Page 11 of our daily Tour Journal   

1st June 2004
We've been warned about Poison Ivy and Poison Oak, both of which are apparently widespread around these parts. "How will we recognise it if we see it" we asked. Our informant took a mere six steps from our cabin door and said, "this here one's Poison Ivy",  took another two steps and said " and this here's Poison Oak with the pinkish tips". Apparently they're easy to recognise because the leaves are in groups of three. What a joke.... we're surrounded by acres of creepers and weeds all of which seem to have their leaves in groups of three. 

Today we are committed to resting. That's provided one overlooks the fact that Lynn is doing a heap of laundry and Brian is catching up on a week's worth of neglected Dinkum Dixie journal. Uploading the updated journal will be a major challenge because there's terrible noise on the phone line and we're lucky if we even get a 14 k connection to the web from our mountainside cabin.

It was such a lovely afternoon that we decided to walk around some of the more civilised local bush tracks where one didn't need to brush any foliage. There are heaps of beautiful trees and interesting birds. We surprised a number of rabbits which darted across our path when we got too close.

Groundhogs are often seen by the edge of the
road but a lot of them seem to end up as road kill.

There seems to be a lot of groundhogs around here as well, although we've seen more dead ones than live ones. Lynn and I have seen these possum-sized critters a number of times during the last week or so but we've only just figured out what they were.

American wild turkeys seem pretty similar to domesticated
turkeys and have no similarity to the Australian bush turkey

Staying on the local wildlife theme the surrounding forest also has a lot of wild turkeys and small numbers of deer. There are squirrels in the trees by our back deck. Brian's quite fascinated by these tiny little acrobatic creatures and loves to watch them skipping about the branches.

There's a railway crossing about a mile away down in the valley. Two or three times a day a goods train comes through. And although there's no bells on the crossing, the train makes up for it by sounding a horn on and off for about minute before passing through. The rather romantic sound drifts up to us quite eerily, mildly disturbing the peace in a temporary fashion until the train enters a cutting leaving us just with a faint click clack as scores of goods carriages follow on.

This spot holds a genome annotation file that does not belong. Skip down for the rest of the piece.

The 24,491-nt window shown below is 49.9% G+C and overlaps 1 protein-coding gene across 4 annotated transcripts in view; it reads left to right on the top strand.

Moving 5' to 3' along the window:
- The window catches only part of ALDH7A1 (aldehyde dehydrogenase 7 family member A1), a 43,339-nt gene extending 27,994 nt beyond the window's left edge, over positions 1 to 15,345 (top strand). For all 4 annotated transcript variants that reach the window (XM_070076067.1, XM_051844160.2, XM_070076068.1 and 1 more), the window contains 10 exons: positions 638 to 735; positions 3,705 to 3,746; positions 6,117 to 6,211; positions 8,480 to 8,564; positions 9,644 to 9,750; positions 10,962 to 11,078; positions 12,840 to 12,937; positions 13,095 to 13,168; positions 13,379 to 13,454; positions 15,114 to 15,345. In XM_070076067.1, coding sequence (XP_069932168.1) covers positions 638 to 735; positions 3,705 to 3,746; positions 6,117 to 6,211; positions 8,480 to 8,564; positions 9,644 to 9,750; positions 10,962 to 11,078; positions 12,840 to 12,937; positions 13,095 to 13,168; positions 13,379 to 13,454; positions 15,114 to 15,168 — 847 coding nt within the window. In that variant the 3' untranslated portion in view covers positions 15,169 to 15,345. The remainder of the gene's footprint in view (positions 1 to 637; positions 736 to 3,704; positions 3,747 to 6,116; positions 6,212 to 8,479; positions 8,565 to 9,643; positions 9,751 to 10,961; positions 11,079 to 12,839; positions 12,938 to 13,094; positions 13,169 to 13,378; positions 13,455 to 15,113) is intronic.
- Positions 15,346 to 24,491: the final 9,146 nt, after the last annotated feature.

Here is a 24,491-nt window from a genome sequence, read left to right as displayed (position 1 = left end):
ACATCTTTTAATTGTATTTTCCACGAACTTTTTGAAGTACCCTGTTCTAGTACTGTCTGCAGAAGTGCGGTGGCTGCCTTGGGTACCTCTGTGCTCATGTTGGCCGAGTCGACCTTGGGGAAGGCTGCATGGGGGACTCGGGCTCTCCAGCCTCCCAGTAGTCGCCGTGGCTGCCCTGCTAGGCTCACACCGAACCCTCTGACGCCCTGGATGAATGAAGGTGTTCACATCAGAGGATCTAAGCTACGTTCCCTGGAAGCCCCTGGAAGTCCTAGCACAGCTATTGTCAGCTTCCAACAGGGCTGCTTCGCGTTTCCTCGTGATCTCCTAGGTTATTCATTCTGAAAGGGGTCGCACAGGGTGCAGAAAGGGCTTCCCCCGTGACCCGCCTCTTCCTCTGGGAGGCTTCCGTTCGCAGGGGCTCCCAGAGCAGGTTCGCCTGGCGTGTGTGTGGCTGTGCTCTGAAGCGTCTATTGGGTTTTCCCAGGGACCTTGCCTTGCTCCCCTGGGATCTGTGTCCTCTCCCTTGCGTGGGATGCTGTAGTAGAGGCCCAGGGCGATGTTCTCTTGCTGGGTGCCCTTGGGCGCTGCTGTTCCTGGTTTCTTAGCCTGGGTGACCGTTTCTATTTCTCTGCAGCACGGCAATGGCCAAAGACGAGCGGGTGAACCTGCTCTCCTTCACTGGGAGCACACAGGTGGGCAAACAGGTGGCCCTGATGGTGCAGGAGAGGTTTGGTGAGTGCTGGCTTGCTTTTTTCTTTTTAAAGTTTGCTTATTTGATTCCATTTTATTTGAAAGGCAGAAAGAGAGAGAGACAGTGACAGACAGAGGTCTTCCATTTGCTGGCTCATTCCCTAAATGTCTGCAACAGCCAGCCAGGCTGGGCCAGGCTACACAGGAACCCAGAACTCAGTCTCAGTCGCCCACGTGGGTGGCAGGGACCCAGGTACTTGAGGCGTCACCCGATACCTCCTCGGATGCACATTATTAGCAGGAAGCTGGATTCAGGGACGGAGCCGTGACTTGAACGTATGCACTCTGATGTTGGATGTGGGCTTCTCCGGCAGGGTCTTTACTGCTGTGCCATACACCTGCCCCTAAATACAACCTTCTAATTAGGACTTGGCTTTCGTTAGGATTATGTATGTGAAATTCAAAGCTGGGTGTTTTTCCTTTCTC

2nd June 2004
Lynn has planned for us to drive up Roan Mountain today. It's almost 7,000 feet high and just over the State line in Tennessee. We get a good view of its summit from the back deck of our cabin.

The road up Roan Mountain is quite steep with a minimum of bends or flatter stages. We've been told that we are about three weeks too early for the wild flowering rhododendrons which cover vast expanses of Roan Mountain. However, because the summer heat has arrived early this year we are hoping we may be lucky enough to find them flowering ahead of time.

Half way up the mountain we do encounter flowering rhododendrons but at this point they are not so numerous as they are higher up. As we reach the last 500 feet of elevation we can see that rhododendrons  literally cover the entire top of the mountain. They're cheek by jowl for a square mile or more but not quite flowering yet. What a show it will be here in a few weeks time!